It’s hard to watch Cabaret today without thinking about the rise of the far right in countries like the US and Britain. I see myself like the old man in the beer garden, bewildered and out of sorts with it all.

Dipping into British Herstory

In Bloody Brilliant Women Cathy Newman writes about one of my heroines, Gertrude Bell, with a couple of lively examples exposing male perspectives that has kept Bell out of the history books. In the film version of Michael Ondaatje’s fabulous The English Patient, there is a scene where British soldiers are examining a map, trying to find a way through the mountains. One says, ‘The Bell map shows the way,’ and the other replies, ‘Let’s hope he’s right.’ Newman remarks on this unconscious bias, the assumption that a map maker must be male, behind this scriptwriting. For me, the more astounding point is that this error went unnoticed and unchecked by the script editor and the director’s assistant as well and made it to the screen.

Having read some of Gertrude Bell’s travelogues and letters and having seen an excellent documentary-cum-docudrama about her, Letters from Baghdad , I was pleased by Newman’s find of a letter from Sir Mark Sykes (he of the Sykes-Picot Agreement that carved up parts of the former Ottoman Empire for the likes of Britain, France and Russia). Sykes wrote to his wife describing Bell as ‘a silly chattering windbag of a conceited, gushing, flat-chested, man-woman, globe-trotting, rump-wagging, blithering ass.’ No need to deconstruct the misogyny here. Newman follows this quote with a simple ‘Wow!’ An example of the laid back journalistic style used throughout the book.

Newman’s version of herstory covers some familiar territory with Emmeline Parkhurst, Millicent Fawcett and accounts of women impersonating men in order to fight in wars. But it is well worth a read as the book explains the significance of these pioneering women in their pursuit for justice and equality given the socio-political and legal contexts of their time.

As much of my understanding of herstory is of a more international variety, I’m grateful to Newman for introducing me to a few personages that I would have otherwise missed, and who I now feel compelled to read or read about. There’s Dora Russell who championed contraception, recognising that childbearing wasn’t only controlling women’s lives, but also shortening them. Dora is otherwise known as the second wife of Bertrand Russell. And there is Claudia Jones, a journalist and activist, who founded the Notting Hill Carnival. I close with one of Jones’s most quoted remarks: ‘A people’s art is the genesis of their freedom.’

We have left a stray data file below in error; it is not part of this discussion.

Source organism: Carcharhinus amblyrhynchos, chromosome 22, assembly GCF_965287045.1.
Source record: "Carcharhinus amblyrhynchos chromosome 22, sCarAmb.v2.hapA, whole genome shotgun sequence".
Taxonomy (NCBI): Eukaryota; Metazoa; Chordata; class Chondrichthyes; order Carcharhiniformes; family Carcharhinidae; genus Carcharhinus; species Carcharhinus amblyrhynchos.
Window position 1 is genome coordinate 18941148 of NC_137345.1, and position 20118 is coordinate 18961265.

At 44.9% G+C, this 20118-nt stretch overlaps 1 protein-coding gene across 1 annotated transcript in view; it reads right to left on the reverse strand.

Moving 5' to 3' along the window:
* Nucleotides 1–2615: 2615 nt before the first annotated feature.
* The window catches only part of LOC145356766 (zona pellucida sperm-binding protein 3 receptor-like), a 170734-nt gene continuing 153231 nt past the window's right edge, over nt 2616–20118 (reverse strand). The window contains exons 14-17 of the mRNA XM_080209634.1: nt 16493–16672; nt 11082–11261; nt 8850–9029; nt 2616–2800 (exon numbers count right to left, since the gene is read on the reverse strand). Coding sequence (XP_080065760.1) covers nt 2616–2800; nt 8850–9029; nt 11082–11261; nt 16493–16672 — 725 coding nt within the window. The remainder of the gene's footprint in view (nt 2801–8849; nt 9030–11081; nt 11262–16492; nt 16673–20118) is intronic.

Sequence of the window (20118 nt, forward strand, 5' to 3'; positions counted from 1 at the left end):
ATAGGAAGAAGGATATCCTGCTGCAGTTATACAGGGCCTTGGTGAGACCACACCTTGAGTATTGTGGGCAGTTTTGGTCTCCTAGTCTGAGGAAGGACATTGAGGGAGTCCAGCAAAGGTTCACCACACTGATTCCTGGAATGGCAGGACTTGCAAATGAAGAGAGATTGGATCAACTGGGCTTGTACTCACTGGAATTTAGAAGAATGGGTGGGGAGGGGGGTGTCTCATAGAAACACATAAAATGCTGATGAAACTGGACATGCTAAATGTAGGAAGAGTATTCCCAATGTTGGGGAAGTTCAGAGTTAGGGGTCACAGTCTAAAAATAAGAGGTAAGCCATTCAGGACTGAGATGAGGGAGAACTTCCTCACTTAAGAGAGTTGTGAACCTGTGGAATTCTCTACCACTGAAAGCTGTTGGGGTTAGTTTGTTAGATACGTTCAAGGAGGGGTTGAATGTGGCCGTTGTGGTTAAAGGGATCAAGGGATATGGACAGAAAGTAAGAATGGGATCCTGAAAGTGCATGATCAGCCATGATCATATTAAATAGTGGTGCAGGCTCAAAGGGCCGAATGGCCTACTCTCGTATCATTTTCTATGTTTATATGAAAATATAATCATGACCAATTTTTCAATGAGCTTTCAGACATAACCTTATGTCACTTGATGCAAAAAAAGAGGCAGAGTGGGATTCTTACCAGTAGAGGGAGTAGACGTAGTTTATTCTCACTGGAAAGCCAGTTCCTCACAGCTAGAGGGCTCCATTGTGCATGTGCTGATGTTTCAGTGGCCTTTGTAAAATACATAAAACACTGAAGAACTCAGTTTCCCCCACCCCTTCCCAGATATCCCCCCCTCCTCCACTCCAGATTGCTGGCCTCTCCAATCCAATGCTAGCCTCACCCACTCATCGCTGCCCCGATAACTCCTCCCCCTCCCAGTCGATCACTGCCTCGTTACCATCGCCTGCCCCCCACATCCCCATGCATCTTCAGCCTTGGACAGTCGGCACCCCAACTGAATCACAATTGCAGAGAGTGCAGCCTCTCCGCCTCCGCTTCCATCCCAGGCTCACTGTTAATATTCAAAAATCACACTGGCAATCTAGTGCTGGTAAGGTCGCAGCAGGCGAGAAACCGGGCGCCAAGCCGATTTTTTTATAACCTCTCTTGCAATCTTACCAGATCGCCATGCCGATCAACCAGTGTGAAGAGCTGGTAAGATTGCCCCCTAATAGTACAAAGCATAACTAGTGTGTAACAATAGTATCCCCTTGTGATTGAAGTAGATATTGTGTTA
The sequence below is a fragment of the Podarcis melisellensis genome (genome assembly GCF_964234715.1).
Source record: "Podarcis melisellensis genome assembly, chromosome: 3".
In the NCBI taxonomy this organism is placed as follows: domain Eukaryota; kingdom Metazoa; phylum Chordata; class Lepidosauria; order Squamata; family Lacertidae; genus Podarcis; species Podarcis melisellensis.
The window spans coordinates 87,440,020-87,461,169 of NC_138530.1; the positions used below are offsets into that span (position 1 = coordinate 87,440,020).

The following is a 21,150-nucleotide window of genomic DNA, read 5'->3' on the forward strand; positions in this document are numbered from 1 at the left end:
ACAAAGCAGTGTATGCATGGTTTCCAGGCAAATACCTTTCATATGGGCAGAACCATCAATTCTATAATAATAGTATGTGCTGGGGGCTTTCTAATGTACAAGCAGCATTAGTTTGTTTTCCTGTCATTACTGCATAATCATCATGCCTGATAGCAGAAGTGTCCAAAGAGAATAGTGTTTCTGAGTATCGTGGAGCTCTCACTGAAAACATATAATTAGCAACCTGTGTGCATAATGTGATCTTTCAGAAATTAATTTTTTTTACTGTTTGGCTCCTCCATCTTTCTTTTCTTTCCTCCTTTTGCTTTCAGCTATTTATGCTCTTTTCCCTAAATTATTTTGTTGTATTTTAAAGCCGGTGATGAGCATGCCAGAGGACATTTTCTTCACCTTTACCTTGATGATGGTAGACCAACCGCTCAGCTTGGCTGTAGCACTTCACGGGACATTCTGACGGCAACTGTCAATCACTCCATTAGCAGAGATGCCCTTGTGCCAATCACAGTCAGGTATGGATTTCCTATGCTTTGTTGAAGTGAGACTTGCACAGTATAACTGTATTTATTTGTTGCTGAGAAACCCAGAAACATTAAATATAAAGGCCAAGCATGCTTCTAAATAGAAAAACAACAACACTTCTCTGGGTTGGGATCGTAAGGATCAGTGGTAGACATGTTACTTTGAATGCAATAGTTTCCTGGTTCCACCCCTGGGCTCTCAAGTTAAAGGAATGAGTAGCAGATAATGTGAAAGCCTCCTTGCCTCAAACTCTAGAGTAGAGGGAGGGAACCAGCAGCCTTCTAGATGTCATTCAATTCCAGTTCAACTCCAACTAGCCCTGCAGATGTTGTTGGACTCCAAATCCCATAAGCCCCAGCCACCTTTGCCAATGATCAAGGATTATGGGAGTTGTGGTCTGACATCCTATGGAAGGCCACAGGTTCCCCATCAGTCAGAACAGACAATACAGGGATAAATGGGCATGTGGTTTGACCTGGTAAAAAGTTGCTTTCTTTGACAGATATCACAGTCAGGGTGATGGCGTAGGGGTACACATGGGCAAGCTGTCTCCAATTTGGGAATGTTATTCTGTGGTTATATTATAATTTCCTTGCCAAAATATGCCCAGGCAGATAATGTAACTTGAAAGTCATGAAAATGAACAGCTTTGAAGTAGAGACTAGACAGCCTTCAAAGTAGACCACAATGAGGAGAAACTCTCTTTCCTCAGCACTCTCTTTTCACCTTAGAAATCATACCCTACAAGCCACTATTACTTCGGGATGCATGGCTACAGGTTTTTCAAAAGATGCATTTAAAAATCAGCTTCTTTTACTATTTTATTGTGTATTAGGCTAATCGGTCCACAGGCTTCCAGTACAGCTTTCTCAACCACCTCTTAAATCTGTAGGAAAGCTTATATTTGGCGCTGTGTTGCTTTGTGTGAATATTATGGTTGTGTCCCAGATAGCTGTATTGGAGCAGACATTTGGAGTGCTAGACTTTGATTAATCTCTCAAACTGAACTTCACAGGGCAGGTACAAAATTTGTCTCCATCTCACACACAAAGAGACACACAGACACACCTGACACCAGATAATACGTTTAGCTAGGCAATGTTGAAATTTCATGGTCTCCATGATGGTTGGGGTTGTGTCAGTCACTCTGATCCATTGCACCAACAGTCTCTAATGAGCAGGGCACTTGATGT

The Exonerated Five

Like millions across the world, I’ve recently seen the Netflix programme When They See Us, a dramatization of the ‘Central Park Five’ story.

The four-part series has not been easy to watch. Even though I knew the five – teenaged boys at the time – were eventually exonerated, it was still painful viewing. This is more than just a story of African-American and Latino teenagers being interrogated by white police to the point of signing false confessions. The story follows the five convicted men and their families during the periods of incarceration (6-12 years) and their lives after prison before their verdicts were changed.

While the programme is being applauded for its accuracy, its verisimilitude, it’s important not to forget that this is drama. I don’t say that as a criticism – in fact, just the opposite.  As a work of dramatic art, it sometimes plays with the timeline, jumping back and forth to isolate each man’s story as a mixture of conviction and so-called ‘freedom’ once they were released with criminal records. And like any good dramatic script, the worst case was saved for last – one of the men, Cory Wise, was 16 at the time and was sent to Richter’s Prison for adult men, where the treatment by his fellow inmates was so excruciating he opted for years of solitary confinement. These renderings that truncate the years and reorder and select their most emotive moments for maximum effect are clearly features of art. In my eyes, the director/co-writer, Ava DuVerney is an artist of the highest calibre in creating these effects.